• Men’s Work

    It is not easy being a man these days: the media tell us that the essence of men is inevitably toxic, and that their instincts inevitably lead to difficulties and conflict. While these principles can certainly be true, at times, the conflict between the narrative and the reality illuminates the fine line that men are asked to walk. The same instincts that drive men to be heroic, to defend, and to take calculated risks, are often the same impulses that attract negative attention in the workplace and in relationships.


    What is masculinity anyway? To me it's taking on challenges, having a purpose, a mission. Taking full advantage of your gifts, and not wasting them. Listening quietly enough to find your calling, and never ignoring your needs; not expecting others to meet them, but depending enough on those who can help. To be strong yet flexible, grounded and open. To have the courage to stay in the moment, to feel what you’re feeling, and to act on it. To be conscious of your boundaries, and to respect the boundaries of others. To respect yourself, and to accept who you are. To believe in yourself enough to treat others with reverence, curiosity, and acceptance. To sit down and say what is most difficult. To see and treat others as your brothers, your sisters.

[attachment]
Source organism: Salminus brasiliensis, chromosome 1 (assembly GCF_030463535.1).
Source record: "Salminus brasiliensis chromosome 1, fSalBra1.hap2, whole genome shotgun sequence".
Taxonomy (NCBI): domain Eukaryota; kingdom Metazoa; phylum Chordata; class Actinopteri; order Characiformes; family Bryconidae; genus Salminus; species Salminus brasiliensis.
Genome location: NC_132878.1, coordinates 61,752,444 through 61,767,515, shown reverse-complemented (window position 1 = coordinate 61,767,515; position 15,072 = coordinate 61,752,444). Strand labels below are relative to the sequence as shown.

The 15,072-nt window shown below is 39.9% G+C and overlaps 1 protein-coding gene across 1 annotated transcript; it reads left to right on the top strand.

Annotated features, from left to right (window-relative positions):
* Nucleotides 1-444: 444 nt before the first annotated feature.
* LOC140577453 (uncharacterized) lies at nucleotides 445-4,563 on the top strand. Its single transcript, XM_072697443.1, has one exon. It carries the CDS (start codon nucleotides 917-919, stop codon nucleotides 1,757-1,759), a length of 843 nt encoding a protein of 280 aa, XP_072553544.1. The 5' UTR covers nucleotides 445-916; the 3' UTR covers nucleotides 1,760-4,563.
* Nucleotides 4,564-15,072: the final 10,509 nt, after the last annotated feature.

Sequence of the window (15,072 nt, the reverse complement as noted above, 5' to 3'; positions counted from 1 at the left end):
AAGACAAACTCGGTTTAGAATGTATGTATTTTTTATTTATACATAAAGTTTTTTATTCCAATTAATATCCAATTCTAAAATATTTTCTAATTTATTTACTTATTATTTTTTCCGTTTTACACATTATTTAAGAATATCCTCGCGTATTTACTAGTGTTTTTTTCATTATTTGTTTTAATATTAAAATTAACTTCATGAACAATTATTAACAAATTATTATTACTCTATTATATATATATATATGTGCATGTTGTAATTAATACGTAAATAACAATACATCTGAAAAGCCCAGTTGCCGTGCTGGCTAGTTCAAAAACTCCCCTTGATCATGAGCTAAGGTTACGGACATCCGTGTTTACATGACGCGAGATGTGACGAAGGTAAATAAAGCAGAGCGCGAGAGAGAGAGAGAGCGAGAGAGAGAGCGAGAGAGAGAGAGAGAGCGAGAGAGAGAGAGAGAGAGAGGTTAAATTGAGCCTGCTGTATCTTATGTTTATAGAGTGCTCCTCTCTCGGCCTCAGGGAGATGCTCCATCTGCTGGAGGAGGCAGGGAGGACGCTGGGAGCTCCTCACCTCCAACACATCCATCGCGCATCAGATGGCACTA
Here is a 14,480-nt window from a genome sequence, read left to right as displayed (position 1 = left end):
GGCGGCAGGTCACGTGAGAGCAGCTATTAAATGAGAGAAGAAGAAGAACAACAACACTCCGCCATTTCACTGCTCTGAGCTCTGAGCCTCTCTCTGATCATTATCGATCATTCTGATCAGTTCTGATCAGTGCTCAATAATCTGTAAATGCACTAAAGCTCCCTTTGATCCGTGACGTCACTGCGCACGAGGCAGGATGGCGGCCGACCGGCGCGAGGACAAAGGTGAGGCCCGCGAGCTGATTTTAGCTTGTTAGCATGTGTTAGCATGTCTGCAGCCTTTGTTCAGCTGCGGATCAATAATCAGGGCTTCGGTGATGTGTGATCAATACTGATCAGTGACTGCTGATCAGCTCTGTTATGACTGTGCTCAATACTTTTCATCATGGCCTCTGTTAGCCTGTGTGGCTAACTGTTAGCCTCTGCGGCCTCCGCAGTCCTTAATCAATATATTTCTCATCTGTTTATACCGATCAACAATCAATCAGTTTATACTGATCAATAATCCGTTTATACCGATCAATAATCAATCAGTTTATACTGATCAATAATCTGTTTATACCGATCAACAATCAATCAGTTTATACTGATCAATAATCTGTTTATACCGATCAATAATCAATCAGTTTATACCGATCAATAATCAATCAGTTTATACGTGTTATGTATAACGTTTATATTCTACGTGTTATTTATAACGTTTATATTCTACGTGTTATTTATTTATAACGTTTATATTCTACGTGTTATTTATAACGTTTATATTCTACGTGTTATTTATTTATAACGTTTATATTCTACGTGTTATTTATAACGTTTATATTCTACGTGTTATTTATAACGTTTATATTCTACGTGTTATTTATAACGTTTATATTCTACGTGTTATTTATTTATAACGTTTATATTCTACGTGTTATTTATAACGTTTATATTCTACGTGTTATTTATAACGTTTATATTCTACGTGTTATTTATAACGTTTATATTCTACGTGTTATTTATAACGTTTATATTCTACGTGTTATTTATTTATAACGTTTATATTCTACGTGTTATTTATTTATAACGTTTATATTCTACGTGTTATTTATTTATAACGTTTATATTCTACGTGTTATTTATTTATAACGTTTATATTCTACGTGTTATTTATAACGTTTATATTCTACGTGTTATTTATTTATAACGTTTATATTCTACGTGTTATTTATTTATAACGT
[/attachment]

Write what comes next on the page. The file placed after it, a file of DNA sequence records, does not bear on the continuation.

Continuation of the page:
Mentors for boys and young men are conspicuously absent in our culture. Fathers who have gone without good guides themselves are so often absent or at a loss, or even harmful in bringing up their son. The son grows to be a man, yet without truly learning that it is right to feel emotions, right to express himself, right to accept and deal with everything that comes up, that man may develop into just a shadow of who he truly could have become. The cycle of neglect, denial, and grief continues.

    Often an important step in finding your way is becoming courageously acquainted with grief. Grief for men is most often masked by anger or rage, being unkind to others, and by “acting like a man.” It makes me sad to see so many men cut off from the whole of their being, relying on behavior that isn’t authentic, that harms both others themselves.

    Real strength arises from confronting the fear that prevents you from accessing a clear channel to your life force. When you live in fear, as many men do, you’re constricted in how you take on life. You're isolated from others, from the healthy and healing aspects of authentic relationships. Once you commit to get help in facing what’s holding you back, you can experience true confidence: that you are more than enough, and if someone thinks you’re not, it just doesn’t matter.